Leadership skills of the future

A growth mindset can help leaders strategise and pivot

Leadership skills of the future

The world is in the midst of a Fourth Industrial Revolution that is fundamentally changing the world of work. Specifically, AI, machine learning, robotics and other cutting-edge technologies are transforming how we work and adding efficiencies, which in turn is changing the profile of the workforce. As technology becomes more of a horizontal that affects every industry vertical, the workplace evolves in lockstep. The future of work is heavily augmented with technology, and leaders need to develop the right skills to help an organization maintain its competitiveness both in leading the charge in upskilling and setting into motion mentoring and development for their teams.

Technology has a direct impact on staff. Every robot that’s added per 1,000 workers, for example, results in a 0.2% decline in employment-to-population ratio, which translates to a loss of about 400,000 jobs, according to “Robots and Jobs: Evidence from U.S. Labor Markets.” The World Economic Forum expects that technology innovations in the workplace will ultimately eliminate 85 million jobs worldwide by 2025. At the same time though, 97 million jobs requiring a different skillset will be created and finding staff to fill these positions will be a process as demand outstrips supply.

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There’s a cause and effect. Productivity hasn’t kept pace with technology innovations, and eventually, the workplace will catch up as staff become more adept at adopting new innovations through leadership and upskilling. Leaders will focus more on results, accountability and freedom versus where and how employees get work done. Many a role will need to be redesigned. These changes take time though as people are often uneasy with new technology and getting upskilled and reskilled can be a process.

Leaders need to manage through this transition. As more repetitive tasks are performed by technology rather than people, employers will have more demand for employees with strong technical skills across multiple disciplines, like artificial intelligence and machine learning, data science and analytics, and cloud computing. Teams will ultimately focus on more value-generating tasks – technology can’t make decisions and solve problems in the same way as a person. Critical thinking skills are imperative for both team and leaders.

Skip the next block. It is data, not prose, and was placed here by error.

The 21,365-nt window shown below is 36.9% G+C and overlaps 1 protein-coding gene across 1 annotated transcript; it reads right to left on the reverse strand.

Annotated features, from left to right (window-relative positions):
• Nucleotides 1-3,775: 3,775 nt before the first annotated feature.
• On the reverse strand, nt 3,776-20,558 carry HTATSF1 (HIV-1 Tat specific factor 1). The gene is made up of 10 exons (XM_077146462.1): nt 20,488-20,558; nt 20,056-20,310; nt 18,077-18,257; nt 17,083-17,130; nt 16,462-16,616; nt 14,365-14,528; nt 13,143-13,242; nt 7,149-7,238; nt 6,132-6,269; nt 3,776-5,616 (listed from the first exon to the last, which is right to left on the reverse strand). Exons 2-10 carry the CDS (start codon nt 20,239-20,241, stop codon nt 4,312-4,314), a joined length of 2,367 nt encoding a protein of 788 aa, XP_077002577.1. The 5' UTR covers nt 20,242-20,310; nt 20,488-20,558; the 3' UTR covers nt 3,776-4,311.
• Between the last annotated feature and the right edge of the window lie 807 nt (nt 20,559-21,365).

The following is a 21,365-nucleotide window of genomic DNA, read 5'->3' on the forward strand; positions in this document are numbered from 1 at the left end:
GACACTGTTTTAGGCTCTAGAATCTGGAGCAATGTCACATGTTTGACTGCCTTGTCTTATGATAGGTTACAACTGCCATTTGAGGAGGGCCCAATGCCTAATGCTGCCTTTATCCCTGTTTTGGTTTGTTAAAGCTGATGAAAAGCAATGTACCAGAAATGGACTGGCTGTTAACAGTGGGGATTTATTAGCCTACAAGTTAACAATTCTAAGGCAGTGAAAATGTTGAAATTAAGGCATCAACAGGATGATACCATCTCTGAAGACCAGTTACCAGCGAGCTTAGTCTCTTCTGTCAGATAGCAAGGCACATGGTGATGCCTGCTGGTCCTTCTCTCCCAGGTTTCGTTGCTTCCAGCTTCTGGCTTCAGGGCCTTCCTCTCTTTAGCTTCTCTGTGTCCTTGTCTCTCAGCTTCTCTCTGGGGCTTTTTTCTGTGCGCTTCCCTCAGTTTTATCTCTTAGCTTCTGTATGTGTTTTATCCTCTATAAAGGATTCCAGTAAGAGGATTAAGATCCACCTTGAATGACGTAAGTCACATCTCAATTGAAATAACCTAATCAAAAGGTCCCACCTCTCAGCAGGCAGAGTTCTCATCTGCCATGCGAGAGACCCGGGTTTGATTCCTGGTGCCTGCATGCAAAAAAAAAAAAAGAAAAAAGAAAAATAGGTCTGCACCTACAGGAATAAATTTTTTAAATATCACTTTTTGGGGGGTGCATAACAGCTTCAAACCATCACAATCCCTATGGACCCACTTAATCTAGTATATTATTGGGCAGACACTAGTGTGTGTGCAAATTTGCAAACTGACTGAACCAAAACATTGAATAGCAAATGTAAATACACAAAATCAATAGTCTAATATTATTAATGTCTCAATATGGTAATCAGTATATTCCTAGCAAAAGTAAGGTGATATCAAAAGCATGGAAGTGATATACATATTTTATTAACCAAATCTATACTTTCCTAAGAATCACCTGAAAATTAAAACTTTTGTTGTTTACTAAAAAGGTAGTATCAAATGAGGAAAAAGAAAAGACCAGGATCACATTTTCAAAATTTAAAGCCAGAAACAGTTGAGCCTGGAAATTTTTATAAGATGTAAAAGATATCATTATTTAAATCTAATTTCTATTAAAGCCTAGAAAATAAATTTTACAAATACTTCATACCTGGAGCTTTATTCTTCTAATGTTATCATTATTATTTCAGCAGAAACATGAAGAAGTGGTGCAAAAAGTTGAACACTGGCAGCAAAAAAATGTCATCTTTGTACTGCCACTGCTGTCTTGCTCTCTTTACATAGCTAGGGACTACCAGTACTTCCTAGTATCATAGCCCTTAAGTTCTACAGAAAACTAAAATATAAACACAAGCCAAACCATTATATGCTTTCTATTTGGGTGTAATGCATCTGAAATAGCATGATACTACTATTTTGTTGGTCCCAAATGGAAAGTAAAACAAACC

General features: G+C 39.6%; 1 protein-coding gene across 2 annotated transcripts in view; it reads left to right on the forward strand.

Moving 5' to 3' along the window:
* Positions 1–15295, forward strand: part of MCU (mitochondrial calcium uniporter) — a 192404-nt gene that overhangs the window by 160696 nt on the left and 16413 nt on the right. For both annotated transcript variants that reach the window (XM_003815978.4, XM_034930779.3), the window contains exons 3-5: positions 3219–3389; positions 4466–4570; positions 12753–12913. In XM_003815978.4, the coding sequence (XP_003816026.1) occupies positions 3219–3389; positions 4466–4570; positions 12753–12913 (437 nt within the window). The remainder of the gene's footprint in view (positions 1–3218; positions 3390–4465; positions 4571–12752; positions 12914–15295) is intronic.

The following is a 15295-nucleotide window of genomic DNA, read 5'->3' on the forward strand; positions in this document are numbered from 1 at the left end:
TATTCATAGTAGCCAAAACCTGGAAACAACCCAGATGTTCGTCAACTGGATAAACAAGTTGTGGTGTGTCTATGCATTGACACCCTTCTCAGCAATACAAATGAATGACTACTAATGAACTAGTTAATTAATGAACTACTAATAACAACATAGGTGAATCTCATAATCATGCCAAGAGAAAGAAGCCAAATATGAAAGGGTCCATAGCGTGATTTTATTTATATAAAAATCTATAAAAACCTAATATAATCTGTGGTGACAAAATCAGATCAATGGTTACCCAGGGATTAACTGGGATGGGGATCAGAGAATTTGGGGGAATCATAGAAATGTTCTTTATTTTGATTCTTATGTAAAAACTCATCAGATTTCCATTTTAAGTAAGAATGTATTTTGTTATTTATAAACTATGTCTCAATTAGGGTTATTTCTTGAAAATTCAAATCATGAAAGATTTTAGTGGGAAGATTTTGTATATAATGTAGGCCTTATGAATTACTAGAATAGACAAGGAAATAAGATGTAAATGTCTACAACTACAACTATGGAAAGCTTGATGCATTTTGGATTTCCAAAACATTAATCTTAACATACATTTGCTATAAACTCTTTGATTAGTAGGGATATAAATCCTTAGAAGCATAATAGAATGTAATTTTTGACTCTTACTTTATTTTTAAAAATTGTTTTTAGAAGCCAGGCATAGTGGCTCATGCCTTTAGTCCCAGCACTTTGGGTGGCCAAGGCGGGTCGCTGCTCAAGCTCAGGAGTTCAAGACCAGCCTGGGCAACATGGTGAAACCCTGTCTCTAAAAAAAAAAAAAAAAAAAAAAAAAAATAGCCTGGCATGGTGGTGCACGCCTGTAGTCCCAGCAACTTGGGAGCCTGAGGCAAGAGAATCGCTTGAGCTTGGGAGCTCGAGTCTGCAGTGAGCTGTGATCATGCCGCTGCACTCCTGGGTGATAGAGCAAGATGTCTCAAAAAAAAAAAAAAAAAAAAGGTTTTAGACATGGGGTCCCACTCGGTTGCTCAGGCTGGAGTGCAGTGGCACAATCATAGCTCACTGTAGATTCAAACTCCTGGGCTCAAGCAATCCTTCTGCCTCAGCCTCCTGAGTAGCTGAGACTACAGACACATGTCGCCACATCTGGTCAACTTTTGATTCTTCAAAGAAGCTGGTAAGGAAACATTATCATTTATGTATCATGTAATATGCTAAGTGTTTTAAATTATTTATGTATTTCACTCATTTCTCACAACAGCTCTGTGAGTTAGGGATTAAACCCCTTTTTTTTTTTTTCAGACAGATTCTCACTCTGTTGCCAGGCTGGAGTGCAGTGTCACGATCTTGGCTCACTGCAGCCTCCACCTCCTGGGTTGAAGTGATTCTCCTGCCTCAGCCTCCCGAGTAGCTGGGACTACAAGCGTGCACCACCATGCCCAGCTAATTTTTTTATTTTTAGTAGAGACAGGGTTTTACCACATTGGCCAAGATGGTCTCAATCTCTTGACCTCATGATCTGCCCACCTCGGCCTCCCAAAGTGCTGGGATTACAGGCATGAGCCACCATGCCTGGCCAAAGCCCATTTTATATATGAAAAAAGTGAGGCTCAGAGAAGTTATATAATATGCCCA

Technology changes at a fast clip, and organizations constantly adopting the cutting edge and bleeding edge just to stay competitive. Doing so requires leadership that’s agile, and companies need the right leadership structure in place to allow for this evolution. A hierarchical structure may not be the best strategy.

Rather than develop a select few people, management responsibilities will likely be spread across an organization and leadership models need to be able to capture the new path forward in this increasingly digital world.

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Large teams aren’t as agile either as a network of small teams that can be disbanded and reassembled as teams move onto new projects and challenges. The structure focuses on work and projects as teams are more product, customer and service based. This model could work to help bridge the gap between productivity and technology, but to form teams quickly requires having a clear understanding of everyone’s skillset, scorecard and purpose.

As a company’s resource needs change, a growth mindset will help leaders to strategize and pivot while following the latest trends and innovations. Organizations need to be able to dislocate themselves first before a competitor does. Also, leaders need to be strong advocates for their teams so that the team as a whole and individuals can both achieve their goals. A leader needs to provide their team with the right resources and direction, and that means understanding everyone’s strengths and weaknesses to be able to assign roles accordingly, as well as to provide training or additional staff with the right skillsets.

In a technology heavy world, strong communication skills are even more imperative. Staff need continuous feedback so that they can adjust goals accordingly and move to projects that are good fits. More frequent communication increases transparency, which is key to developing team and moving forward as an organization.

Along with being able to provide a clear direction and strategy to staff, leaders of the future will also take on the role of thought leaders and influencers. To be an influencer means that the leader has obtained a level of success and shares their knowledge and philosophies to motivate others to achieve the same. Leaders grow because they have followers rather than in the old model, where leaders were promoted into their position regardless of whether they had a following.

Bert Miller is CEO of MRI Network

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